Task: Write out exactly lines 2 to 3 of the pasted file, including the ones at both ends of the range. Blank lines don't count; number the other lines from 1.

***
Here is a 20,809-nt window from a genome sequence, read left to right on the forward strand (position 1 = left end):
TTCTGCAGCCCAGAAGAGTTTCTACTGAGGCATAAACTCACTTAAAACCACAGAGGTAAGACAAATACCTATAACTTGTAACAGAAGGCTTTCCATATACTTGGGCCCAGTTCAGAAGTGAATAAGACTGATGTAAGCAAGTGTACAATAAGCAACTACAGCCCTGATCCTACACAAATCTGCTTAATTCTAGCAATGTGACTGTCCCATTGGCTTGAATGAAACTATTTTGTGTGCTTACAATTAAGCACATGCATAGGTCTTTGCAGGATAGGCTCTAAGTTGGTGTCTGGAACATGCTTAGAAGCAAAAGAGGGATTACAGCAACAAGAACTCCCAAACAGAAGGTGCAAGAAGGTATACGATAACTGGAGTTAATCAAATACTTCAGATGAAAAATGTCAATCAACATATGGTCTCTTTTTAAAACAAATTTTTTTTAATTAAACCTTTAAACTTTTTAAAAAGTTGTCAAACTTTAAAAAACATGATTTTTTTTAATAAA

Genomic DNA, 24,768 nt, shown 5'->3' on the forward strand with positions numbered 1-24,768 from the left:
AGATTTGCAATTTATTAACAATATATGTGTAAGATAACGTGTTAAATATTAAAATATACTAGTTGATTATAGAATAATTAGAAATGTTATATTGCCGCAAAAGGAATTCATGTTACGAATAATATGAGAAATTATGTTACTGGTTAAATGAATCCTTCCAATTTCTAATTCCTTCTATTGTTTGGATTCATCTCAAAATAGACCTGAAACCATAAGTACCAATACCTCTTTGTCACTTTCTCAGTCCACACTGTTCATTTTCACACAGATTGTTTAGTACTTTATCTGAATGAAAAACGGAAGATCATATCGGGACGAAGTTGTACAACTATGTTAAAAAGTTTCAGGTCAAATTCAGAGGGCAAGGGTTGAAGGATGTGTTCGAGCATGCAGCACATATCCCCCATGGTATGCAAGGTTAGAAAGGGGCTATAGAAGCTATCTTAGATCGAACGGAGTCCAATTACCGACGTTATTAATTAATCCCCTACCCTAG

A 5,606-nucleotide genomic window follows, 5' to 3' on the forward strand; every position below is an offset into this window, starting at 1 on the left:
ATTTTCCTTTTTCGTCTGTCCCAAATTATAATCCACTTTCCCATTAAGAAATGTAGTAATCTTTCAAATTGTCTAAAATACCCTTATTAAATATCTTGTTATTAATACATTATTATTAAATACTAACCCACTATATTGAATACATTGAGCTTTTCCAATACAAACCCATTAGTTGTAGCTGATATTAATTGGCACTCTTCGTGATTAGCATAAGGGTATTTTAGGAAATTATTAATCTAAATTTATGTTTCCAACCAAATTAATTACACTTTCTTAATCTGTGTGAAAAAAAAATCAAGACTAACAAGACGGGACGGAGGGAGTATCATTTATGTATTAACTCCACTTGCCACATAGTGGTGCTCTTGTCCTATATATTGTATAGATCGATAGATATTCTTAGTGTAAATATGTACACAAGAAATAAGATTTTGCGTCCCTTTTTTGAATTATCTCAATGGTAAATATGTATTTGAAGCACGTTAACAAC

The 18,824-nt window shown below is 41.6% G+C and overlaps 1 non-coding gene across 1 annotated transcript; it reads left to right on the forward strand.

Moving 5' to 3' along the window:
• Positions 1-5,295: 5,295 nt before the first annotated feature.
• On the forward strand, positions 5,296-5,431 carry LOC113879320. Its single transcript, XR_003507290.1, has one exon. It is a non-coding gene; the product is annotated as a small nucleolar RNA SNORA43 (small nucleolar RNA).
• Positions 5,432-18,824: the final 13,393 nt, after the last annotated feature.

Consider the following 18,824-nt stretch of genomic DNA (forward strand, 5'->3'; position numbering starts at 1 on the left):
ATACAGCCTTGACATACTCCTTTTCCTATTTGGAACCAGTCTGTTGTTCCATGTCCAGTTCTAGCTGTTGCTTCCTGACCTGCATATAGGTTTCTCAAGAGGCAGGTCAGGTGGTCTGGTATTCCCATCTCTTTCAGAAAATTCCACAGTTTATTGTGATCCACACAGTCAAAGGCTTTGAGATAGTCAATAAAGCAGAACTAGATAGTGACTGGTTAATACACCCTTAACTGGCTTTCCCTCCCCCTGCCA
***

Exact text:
TTCTGCAGCCCAGAAGAGTTTCTACTGAGGCATAAACTCACTTAAAACCACAGAGGTAAGACAAATACCTATAACTTGTAACAGAAGGCTTTCCATATACTTGGGCCCAGTTCAGAAGTGAATAAGACTGATGTAAGCAAGTGTACAATAAGCAACTACAGCCCTGATCCTACACAAATCTGCTTAATTCTAGCAATGTGACTGTCCCATTGGCTTGAATGAAACTATTTTGTGTGCTTACAATTAAGCACATGCATAGGTCTTTGCAGGATAGGCTCTAAGTTGGTGTCTGGAACATGCTTAGAAGCAAAAGAGGGATTACAGCAACAAGAACTCCCAAACAGAAGGTGCAAGAAGGTATACGATAACTGGAGTTAATCAAATACTTCAGATGAAAAATGTCAATCAACATATGGTCTCTTTTTAAAACAAATTTTTTTTAATTAAACCTTTAAACTTTTTAAAAAGTTGTCAAACTTTAAAAAACATGATTTTTTTTAATAAA

Genomic DNA, 24,768 nt, shown 5'->3' on the forward strand with positions numbered 1-24,768 from the left: